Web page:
Time Travel

I bought a house, but I also bought an archive

Before installing a new access panel to HV/AC ductwork behind a closet, I found a cache of newspapers and two periodicals from 1951.

Of course, I only thought I was buying a house. To be precise, an old house and a rural house, but just a house- empty of furniture and the lives that once inhabited it.

from-book
The photo above is from Folklore and Firesides of Pomfret, Hampton, and Vicinity, self-published by local resident Susan Jewett Griggs in 1950. Shown from the road, visible is the length of the house’s 1900 Cape Cod design. Not visible is its 1830s original stone foundation.  An awning over the front door protects visitors but the covered porch shelters the family’s most-used entrance which lead to the kitchen. In the back, a shed for a car or tractor and cold storage.

I’ve inhabited eleven houses. Three of those houses were new, built either for my grandparents or my parents. The rest were previously someone else’s, often sold, as houses are, to close an estate after the death of the owner. So, I’m not unconscious of a house holding history. The baton of my present house’s ownership, in what I think of as a relay if not a race, was first handed from the Trowbridge family to the Pecks, followed by the Platts-all farmers- to the Sweets: horse people, and now me and my family. We own no plow, no horse.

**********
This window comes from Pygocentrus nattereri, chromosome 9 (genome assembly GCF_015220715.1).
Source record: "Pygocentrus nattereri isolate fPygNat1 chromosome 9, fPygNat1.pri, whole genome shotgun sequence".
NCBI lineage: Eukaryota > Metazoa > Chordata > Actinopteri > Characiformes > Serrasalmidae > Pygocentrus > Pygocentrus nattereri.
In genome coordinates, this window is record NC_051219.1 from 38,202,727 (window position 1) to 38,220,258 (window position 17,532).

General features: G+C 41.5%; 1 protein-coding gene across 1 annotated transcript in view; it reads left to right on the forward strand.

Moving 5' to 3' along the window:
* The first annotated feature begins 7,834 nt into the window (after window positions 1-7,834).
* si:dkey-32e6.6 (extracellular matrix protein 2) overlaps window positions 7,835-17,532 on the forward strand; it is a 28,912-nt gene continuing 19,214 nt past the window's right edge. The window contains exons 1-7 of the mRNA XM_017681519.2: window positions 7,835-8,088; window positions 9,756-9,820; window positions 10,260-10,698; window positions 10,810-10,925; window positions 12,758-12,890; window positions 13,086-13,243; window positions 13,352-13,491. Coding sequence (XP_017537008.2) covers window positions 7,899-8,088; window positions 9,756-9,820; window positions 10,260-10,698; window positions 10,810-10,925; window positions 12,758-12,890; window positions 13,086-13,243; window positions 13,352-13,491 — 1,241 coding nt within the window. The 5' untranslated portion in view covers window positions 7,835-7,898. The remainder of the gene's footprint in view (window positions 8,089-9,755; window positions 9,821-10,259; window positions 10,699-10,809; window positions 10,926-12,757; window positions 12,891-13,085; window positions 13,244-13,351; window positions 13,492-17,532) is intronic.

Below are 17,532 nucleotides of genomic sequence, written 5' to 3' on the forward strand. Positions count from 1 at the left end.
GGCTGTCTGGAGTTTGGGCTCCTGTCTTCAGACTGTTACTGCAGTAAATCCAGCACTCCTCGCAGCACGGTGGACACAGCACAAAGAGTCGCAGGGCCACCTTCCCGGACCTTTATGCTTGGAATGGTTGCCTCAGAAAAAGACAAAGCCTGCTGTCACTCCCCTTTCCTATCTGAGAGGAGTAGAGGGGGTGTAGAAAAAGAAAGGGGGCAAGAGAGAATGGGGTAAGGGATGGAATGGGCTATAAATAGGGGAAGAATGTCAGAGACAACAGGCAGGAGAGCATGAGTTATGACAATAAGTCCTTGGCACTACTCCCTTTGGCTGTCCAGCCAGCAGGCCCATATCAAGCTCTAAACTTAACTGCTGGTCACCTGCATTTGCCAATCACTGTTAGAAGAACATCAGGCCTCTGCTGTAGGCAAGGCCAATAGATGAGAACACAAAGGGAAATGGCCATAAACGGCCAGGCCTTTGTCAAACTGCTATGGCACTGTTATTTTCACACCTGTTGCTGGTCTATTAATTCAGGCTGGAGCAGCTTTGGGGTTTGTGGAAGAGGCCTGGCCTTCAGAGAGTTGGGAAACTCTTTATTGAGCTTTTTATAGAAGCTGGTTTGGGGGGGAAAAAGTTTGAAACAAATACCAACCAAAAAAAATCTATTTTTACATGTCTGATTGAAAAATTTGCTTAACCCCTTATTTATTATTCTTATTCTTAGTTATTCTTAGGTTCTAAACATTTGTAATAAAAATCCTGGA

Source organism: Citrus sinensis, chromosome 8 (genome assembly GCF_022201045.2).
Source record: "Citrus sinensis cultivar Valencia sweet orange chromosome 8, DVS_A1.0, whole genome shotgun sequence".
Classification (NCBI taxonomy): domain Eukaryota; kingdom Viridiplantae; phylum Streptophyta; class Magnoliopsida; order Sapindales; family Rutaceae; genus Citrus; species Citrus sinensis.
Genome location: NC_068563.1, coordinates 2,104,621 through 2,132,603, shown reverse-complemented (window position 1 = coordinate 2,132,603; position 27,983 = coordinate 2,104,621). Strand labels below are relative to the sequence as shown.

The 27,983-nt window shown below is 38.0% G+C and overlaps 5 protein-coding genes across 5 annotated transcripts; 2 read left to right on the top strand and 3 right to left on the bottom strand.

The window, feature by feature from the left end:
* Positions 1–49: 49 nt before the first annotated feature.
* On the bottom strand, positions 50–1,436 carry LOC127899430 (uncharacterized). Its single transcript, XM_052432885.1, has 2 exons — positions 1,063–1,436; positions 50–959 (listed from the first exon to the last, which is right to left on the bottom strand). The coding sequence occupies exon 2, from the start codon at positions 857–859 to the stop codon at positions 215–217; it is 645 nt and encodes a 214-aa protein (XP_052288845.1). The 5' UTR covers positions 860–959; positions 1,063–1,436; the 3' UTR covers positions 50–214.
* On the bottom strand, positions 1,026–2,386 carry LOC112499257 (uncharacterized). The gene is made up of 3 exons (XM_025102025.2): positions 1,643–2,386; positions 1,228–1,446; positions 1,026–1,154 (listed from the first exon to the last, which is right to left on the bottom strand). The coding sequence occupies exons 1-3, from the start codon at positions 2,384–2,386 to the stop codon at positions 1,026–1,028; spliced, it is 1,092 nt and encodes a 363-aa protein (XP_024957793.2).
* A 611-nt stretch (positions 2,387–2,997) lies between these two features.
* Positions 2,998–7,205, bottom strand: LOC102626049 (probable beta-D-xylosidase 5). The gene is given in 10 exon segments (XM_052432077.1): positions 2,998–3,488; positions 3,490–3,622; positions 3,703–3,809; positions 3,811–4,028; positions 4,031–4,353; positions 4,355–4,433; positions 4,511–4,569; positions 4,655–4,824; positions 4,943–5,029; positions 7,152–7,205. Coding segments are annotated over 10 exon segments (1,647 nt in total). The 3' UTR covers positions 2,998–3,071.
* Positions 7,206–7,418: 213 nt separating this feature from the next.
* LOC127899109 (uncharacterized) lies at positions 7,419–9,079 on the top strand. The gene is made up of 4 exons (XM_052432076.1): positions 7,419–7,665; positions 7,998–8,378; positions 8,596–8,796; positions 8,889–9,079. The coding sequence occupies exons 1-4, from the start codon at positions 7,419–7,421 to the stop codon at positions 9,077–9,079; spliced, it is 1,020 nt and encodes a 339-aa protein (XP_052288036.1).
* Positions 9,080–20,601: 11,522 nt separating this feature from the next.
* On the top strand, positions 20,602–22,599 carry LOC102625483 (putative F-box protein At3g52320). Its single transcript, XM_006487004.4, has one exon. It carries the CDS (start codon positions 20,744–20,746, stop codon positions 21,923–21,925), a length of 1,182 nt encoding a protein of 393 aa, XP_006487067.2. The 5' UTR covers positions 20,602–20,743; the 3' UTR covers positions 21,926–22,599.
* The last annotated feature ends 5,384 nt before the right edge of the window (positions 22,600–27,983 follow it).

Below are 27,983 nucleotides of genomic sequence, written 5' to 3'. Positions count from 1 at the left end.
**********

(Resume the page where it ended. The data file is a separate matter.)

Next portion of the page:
basement
In the cellar, caked with mud, were thirty-odd glass canning jars. Some dated back to the late 1800s.

Despite its age, my house isn’t listed on the National Register of Historic Places. There is no plaque by the barely used front door.  Despite my house being listed in Griggs’ Folklore and Firesides, she lists neither in regard to my house. Historic New England isn’t interested. Obviously, George Washington didn’t sleep here. Beyond my family and friends, no one comes to visit.